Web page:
In an interview with Berlin newspaper “Tagesspiegel,” Finance Minister George Stathakis said that if the agreement between the Greek government and the creditors is achieved, Greece could return back to a growth development in the second half of 2016. Stathakis also added that the initial 50 billion euro privatization revenue will be reduced to 15 billion euros. He also highlighted that so far, 2.5 billion euros have been collected, while future privatizations, foresee 6 or 7 billion euros.
However, Berlin denies the possibility of reducing the amount of the 50 billion euro privatization revenue.
The representative of the German Finance Ministry, Friederike von Thiesenhausen, said that the deal that was signed with Greece last summer and aimed for 50 billion euros in privatizations, is still valid for Germany.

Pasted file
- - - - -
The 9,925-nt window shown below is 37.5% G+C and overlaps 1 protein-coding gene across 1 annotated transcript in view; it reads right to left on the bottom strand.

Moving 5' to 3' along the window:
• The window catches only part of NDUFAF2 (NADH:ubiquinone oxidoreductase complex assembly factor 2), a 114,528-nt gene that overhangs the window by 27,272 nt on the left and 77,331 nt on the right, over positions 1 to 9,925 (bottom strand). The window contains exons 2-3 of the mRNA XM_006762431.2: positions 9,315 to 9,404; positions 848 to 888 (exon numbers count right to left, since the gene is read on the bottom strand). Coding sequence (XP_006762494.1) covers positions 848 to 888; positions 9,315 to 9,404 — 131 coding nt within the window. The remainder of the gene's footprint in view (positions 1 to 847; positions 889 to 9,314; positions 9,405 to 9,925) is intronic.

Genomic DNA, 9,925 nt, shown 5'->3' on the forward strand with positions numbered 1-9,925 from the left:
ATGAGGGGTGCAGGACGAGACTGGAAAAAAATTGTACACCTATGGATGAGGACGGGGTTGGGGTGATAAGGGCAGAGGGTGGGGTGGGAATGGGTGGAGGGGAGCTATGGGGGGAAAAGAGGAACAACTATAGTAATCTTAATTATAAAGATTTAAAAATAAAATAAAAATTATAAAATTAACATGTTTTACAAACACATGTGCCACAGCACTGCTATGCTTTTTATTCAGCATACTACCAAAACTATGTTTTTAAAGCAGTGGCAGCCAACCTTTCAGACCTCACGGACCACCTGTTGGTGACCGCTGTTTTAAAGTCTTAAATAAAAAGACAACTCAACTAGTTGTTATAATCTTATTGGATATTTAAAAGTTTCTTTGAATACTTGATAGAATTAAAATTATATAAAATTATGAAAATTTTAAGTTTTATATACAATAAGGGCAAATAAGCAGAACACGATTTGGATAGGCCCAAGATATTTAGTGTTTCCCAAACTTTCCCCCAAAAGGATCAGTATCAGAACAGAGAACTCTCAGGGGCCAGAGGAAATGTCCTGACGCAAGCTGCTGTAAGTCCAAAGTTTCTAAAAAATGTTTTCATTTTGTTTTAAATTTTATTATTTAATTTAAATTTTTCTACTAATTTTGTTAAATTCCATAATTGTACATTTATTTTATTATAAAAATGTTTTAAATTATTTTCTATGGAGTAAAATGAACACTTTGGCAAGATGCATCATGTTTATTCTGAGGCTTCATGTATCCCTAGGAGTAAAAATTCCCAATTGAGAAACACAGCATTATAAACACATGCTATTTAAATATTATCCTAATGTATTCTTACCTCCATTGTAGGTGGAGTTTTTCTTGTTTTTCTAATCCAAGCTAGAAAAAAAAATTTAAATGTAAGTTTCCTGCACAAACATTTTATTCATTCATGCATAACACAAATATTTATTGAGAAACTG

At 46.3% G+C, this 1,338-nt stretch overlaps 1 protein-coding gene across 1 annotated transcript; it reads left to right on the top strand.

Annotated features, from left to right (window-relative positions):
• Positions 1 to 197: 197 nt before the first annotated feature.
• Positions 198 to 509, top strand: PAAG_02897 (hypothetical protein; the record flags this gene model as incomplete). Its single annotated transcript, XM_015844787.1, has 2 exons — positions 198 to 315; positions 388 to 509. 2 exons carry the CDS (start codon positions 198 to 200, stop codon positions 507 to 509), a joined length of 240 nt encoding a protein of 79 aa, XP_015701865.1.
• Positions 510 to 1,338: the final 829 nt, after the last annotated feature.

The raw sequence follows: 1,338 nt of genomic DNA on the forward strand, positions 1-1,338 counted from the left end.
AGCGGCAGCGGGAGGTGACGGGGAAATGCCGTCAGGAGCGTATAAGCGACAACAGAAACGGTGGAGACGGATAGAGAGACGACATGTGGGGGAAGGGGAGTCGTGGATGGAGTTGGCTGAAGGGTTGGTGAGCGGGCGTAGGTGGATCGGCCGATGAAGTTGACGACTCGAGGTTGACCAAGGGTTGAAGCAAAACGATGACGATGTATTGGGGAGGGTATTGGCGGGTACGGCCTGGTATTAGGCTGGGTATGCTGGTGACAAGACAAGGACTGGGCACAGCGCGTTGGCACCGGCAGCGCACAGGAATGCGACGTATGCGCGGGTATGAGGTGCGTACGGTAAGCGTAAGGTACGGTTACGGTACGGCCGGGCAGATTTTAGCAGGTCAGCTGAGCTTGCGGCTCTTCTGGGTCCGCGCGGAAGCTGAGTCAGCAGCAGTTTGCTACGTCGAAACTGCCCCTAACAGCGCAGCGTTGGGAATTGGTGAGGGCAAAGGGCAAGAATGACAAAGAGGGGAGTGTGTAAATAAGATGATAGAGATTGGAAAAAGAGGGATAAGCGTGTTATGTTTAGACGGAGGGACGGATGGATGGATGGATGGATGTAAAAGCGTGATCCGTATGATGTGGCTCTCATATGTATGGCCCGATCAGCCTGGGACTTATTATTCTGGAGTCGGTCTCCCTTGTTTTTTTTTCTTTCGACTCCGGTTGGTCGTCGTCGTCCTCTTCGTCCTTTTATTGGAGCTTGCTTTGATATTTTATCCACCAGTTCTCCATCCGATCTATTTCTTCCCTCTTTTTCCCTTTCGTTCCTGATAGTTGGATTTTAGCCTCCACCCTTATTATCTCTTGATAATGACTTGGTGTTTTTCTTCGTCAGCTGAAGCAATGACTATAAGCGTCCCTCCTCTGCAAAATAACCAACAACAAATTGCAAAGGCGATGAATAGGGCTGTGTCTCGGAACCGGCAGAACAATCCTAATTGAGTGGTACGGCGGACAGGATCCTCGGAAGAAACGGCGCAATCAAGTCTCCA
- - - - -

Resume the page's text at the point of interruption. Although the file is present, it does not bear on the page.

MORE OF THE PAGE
In a press conference, the German representative said that Greece had agreed with the international creditors to include in the program revenue from privatizations worth 50 billion euros. “As far as we are concerned, this Memorandum of Understanding is still valid,” the representative said.
A spokesman for Angela Merkel said that Berlin’s stance on Greece’s bailout program remained unchanged after her meeting with IMF chief Christine Lagarde on Tuesday.
“Our position is that a nominal debt cut for Greece is not possible, also for legal reasons,” Steffen Seibert said, adding that Germany still wants the IMF to be part of Greece’s current bailout program.